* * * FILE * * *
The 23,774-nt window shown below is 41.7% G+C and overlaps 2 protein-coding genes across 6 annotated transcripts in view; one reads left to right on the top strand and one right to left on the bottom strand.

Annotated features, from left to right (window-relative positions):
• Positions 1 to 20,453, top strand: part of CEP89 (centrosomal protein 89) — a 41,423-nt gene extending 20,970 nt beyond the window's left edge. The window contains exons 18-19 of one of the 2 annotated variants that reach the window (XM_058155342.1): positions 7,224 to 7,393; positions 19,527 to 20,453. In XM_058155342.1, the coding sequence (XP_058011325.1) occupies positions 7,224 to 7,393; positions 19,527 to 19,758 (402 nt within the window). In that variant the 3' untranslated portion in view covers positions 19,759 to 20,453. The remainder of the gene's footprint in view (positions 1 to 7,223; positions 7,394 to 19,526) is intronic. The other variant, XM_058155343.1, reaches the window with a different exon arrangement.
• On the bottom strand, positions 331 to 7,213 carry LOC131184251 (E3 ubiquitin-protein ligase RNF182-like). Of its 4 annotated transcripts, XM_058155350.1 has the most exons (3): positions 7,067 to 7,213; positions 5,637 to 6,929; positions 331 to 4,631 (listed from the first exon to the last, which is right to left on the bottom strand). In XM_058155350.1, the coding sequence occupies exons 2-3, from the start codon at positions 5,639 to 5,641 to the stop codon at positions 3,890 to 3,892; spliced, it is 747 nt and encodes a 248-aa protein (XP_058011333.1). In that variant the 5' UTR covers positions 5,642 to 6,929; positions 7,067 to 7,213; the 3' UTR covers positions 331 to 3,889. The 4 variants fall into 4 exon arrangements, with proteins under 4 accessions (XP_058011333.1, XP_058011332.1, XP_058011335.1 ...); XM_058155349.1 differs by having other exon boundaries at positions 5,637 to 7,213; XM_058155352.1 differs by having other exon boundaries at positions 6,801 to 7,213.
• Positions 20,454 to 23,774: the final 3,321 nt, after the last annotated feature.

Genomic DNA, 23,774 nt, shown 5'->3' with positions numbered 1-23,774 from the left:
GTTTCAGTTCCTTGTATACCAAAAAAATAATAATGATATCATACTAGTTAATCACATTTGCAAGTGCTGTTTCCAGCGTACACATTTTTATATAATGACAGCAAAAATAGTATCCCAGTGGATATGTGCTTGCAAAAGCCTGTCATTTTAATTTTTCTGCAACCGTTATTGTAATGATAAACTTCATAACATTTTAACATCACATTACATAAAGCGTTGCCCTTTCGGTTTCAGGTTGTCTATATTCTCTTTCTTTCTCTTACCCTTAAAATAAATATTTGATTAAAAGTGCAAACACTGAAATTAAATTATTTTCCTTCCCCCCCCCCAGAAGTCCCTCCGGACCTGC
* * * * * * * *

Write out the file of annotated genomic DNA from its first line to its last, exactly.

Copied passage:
The 23,774-nt window shown below is 41.7% G+C and overlaps 2 protein-coding genes across 6 annotated transcripts in view; one reads left to right on the top strand and one right to left on the bottom strand.

Annotated features, from left to right (window-relative positions):
• Positions 1 to 20,453, top strand: part of CEP89 (centrosomal protein 89) — a 41,423-nt gene extending 20,970 nt beyond the window's left edge. The window contains exons 18-19 of one of the 2 annotated variants that reach the window (XM_058155342.1): positions 7,224 to 7,393; positions 19,527 to 20,453. In XM_058155342.1, the coding sequence (XP_058011325.1) occupies positions 7,224 to 7,393; positions 19,527 to 19,758 (402 nt within the window). In that variant the 3' untranslated portion in view covers positions 19,759 to 20,453. The remainder of the gene's footprint in view (positions 1 to 7,223; positions 7,394 to 19,526) is intronic. The other variant, XM_058155343.1, reaches the window with a different exon arrangement.
• On the bottom strand, positions 331 to 7,213 carry LOC131184251 (E3 ubiquitin-protein ligase RNF182-like). Of its 4 annotated transcripts, XM_058155350.1 has the most exons (3): positions 7,067 to 7,213; positions 5,637 to 6,929; positions 331 to 4,631 (listed from the first exon to the last, which is right to left on the bottom strand). In XM_058155350.1, the coding sequence occupies exons 2-3, from the start codon at positions 5,639 to 5,641 to the stop codon at positions 3,890 to 3,892; spliced, it is 747 nt and encodes a 248-aa protein (XP_058011333.1). In that variant the 5' UTR covers positions 5,642 to 6,929; positions 7,067 to 7,213; the 3' UTR covers positions 331 to 3,889. The 4 variants fall into 4 exon arrangements, with proteins under 4 accessions (XP_058011333.1, XP_058011332.1, XP_058011335.1 ...); XM_058155349.1 differs by having other exon boundaries at positions 5,637 to 7,213; XM_058155352.1 differs by having other exon boundaries at positions 6,801 to 7,213.
• Positions 20,454 to 23,774: the final 3,321 nt, after the last annotated feature.

Genomic DNA, 23,774 nt, shown 5'->3' with positions numbered 1-23,774 from the left:
GTTTCAGTTCCTTGTATACCAAAAAAATAATAATGATATCATACTAGTTAATCACATTTGCAAGTGCTGTTTCCAGCGTACACATTTTTATATAATGACAGCAAAAATAGTATCCCAGTGGATATGTGCTTGCAAAAGCCTGTCATTTTAATTTTTCTGCAACCGTTATTGTAATGATAAACTTCATAACATTTTAACATCACATTACATAAAGCGTTGCCCTTTCGGTTTCAGGTTGTCTATATTCTCTTTCTTTCTCTTACCCTTAAAATAAATATTTGATTAAAAGTGCAAACACTGAAATTAAATTATTTTCCTTCCCCCCCCCCAGAAGTCCCTCCGGACCTGC